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Weekly News Bulletin 

Wednesday 2nd November 2022

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Children England News


The Public Order Bill brings back anti-protest measures defeated once in Parliament
As the Public Order Bill enters the House of Lords for second reading stage, a briefing lead by Liberty and supported by a wide range of organisations including Children England has been sent to peers. It explains how peers have already rejected most of its measures in their previous form - the Police, Crime, Sentencing and Courts Bill (as it then was) - and that they should reject a second reading of the Public Order Bill on the same grounds. Amongst various anti-protest measures, the Bill introduces:
  • Serious Disruption Prevention Orders which have the potential to effectively ban certain individuals from protesting, without the individual having committed a crime (read Pregnant Then Screwed's Joeli Brearly on SDPOs in Grazia)
  • Suspicion-less stop-and-search powers for the police (read Runnymede Trust on the implications for racialised and minoritised communities)
You can watch the House of Lords debate the Bill on Tuesday here and read the transcript here. Whilst many peers spoke against its provisions, it will now move to Commitee Stage from 16th November.

Contents

Government and Parliamentary News 

Latest ministerial appointments
Further changes to ministerial appointments have been made, although specific briefs are not yet confirmed for all. Lord Kamall has left his role as Minister for Civil Society. Appointments include:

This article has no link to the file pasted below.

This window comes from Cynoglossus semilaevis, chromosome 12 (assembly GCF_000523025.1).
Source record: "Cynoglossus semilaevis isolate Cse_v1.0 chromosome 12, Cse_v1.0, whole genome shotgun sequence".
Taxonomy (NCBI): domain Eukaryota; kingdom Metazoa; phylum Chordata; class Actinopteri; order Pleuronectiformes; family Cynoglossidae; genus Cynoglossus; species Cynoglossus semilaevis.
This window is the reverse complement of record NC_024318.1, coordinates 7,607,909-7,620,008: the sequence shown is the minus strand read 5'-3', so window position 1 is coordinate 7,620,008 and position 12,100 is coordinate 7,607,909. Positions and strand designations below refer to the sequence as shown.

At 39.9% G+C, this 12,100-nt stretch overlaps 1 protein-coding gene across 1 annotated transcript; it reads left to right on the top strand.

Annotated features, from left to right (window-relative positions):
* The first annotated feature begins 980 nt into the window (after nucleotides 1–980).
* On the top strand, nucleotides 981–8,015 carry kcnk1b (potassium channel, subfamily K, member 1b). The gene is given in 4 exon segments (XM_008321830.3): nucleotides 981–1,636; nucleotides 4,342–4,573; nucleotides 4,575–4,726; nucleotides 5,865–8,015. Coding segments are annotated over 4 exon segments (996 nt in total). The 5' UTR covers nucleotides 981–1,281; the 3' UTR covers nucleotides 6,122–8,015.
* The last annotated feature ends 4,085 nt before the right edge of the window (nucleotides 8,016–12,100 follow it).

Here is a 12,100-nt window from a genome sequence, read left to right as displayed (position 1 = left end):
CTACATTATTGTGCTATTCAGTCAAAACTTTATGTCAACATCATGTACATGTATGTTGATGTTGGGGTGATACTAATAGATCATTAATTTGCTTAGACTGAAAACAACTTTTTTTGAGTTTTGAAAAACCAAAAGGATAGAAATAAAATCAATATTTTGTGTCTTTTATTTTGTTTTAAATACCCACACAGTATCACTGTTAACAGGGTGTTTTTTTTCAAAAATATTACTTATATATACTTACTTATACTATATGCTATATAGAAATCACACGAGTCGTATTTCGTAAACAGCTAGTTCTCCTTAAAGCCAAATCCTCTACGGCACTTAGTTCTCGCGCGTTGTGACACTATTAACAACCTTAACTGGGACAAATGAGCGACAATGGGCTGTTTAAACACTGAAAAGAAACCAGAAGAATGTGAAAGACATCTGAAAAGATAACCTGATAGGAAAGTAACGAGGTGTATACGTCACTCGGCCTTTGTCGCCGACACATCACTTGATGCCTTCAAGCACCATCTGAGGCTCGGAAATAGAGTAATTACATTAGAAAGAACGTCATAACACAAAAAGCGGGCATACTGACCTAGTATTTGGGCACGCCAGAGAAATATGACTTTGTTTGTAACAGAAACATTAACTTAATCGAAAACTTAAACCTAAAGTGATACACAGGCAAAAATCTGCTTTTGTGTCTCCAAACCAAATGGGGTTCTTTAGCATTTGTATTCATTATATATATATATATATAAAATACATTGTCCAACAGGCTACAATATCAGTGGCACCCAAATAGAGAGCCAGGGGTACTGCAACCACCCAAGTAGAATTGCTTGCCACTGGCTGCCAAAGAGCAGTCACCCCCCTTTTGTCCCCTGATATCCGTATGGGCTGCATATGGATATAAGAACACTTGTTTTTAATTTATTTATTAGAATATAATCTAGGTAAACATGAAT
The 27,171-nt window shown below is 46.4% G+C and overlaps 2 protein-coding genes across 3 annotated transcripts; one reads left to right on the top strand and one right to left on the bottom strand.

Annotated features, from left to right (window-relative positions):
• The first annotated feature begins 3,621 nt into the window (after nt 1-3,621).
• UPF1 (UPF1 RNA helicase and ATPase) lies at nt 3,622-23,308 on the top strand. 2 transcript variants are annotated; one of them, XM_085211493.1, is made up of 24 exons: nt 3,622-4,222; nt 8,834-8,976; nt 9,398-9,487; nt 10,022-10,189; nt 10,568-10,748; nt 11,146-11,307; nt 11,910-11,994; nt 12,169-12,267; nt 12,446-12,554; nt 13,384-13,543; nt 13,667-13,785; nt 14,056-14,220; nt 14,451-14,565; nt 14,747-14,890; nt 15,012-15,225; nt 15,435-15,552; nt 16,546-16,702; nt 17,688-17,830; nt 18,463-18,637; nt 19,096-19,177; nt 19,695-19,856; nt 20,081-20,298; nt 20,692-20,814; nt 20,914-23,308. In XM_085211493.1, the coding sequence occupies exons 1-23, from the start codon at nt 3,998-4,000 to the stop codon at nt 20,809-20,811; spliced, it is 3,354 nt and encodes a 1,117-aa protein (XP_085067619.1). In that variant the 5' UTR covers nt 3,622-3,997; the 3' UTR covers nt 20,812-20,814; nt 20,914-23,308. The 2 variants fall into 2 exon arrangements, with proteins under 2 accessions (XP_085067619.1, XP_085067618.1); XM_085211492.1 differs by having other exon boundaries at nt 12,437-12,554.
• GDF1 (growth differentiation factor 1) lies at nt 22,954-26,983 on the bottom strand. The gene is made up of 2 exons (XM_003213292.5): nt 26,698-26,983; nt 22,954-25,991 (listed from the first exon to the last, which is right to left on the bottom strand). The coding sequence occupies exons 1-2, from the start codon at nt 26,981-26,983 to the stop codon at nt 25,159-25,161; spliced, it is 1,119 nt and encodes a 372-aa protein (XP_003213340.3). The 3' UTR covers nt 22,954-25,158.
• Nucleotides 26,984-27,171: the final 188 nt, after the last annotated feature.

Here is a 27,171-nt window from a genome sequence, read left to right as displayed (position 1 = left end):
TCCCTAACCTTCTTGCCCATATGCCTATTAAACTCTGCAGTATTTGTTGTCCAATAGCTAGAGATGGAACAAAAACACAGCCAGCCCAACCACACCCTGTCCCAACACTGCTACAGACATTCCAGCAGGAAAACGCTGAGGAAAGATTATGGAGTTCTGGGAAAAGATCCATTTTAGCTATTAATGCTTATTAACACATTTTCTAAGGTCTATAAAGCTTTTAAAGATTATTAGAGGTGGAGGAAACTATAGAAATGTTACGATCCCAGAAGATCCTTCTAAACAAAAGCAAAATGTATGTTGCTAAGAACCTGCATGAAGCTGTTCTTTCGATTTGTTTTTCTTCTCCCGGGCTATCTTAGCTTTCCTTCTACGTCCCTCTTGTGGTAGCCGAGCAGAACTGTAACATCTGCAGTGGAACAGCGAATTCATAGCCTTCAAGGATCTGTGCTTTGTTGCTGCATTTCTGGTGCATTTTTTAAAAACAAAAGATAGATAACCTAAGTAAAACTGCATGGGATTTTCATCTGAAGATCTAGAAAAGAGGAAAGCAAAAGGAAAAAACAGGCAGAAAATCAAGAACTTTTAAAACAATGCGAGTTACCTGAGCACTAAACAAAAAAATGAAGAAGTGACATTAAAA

• Robert Halfon as a minister in the Department for Education (meaning he has stepped down as Chair of the Education Select Committee and another will be sought)
  • Nick Gibb as a minister in the Department for Education
  • Claire Coutinho as a parliamentary under secretary in the Department for Education
  • Lord Parkinson of Whitley Bay as a parliamentary under secretary in the Department for Digital, Culture, Media and Sport
  • Kemi Badenoch as Minister for Women and Equalities (in addition to Internal Trade Secretary)
Care Review: National Implementation Board membership updated
The Department for Education has updated the list of National Implementation Board members to include three new care experienced members:
  • Anne-Marie Connelly, care leaver, working within participation at Action for Children
  • Angela Frazer-Wicks, birth parent/parent, Chair of Trustees of Family Rights Group
  • Janet Kay, adopter and kinship carer